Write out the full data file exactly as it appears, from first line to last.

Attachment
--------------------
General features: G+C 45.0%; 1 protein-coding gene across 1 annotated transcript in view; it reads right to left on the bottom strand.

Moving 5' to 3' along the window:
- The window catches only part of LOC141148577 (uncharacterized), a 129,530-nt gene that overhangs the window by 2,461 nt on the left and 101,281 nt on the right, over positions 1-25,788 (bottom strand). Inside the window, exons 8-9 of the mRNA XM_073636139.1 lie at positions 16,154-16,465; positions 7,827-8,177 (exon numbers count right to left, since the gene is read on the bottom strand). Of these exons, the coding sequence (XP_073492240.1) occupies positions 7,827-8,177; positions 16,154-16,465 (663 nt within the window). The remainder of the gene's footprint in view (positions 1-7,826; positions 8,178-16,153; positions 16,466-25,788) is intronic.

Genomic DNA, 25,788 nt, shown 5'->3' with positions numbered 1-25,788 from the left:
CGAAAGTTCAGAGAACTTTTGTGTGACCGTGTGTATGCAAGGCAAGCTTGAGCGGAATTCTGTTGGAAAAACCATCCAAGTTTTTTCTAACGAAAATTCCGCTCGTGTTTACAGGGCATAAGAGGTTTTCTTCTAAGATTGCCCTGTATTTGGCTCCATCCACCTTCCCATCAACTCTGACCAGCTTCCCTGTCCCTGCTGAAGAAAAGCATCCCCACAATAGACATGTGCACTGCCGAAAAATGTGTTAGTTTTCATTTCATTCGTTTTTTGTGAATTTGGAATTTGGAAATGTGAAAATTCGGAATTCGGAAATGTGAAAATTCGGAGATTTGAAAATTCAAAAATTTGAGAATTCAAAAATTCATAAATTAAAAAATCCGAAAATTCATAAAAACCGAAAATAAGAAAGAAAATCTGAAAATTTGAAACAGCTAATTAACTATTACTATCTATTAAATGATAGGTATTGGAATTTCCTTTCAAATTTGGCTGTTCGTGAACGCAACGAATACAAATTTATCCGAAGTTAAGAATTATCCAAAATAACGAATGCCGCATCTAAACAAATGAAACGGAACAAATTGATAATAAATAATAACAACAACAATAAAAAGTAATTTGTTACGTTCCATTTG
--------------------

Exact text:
General features: G+C 45.0%; 1 protein-coding gene across 1 annotated transcript in view; it reads right to left on the bottom strand.

Moving 5' to 3' along the window:
- The window catches only part of LOC141148577 (uncharacterized), a 129,530-nt gene that overhangs the window by 2,461 nt on the left and 101,281 nt on the right, over positions 1-25,788 (bottom strand). Inside the window, exons 8-9 of the mRNA XM_073636139.1 lie at positions 16,154-16,465; positions 7,827-8,177 (exon numbers count right to left, since the gene is read on the bottom strand). Of these exons, the coding sequence (XP_073492240.1) occupies positions 7,827-8,177; positions 16,154-16,465 (663 nt within the window). The remainder of the gene's footprint in view (positions 1-7,826; positions 8,178-16,153; positions 16,466-25,788) is intronic.

Genomic DNA, 25,788 nt, shown 5'->3' with positions numbered 1-25,788 from the left:
CGAAAGTTCAGAGAACTTTTGTGTGACCGTGTGTATGCAAGGCAAGCTTGAGCGGAATTCTGTTGGAAAAACCATCCAAGTTTTTTCTAACGAAAATTCCGCTCGTGTTTACAGGGCATAAGAGGTTTTCTTCTAAGATTGCCCTGTATTTGGCTCCATCCACCTTCCCATCAACTCTGACCAGCTTCCCTGTCCCTGCTGAAGAAAAGCATCCCCACAATAGACATGTGCACTGCCGAAAAATGTGTTAGTTTTCATTTCATTCGTTTTTTGTGAATTTGGAATTTGGAAATGTGAAAATTCGGAATTCGGAAATGTGAAAATTCGGAGATTTGAAAATTCAAAAATTTGAGAATTCAAAAATTCATAAATTAAAAAATCCGAAAATTCATAAAAACCGAAAATAAGAAAGAAAATCTGAAAATTTGAAACAGCTAATTAACTATTACTATCTATTAAATGATAGGTATTGGAATTTCCTTTCAAATTTGGCTGTTCGTGAACGCAACGAATACAAATTTATCCGAAGTTAAGAATTATCCAAAATAACGAATGCCGCATCTAAACAAATGAAACGGAACAAATTGATAATAAATAATAACAACAACAATAAAAAGTAATTTGTTACGTTCCATTTG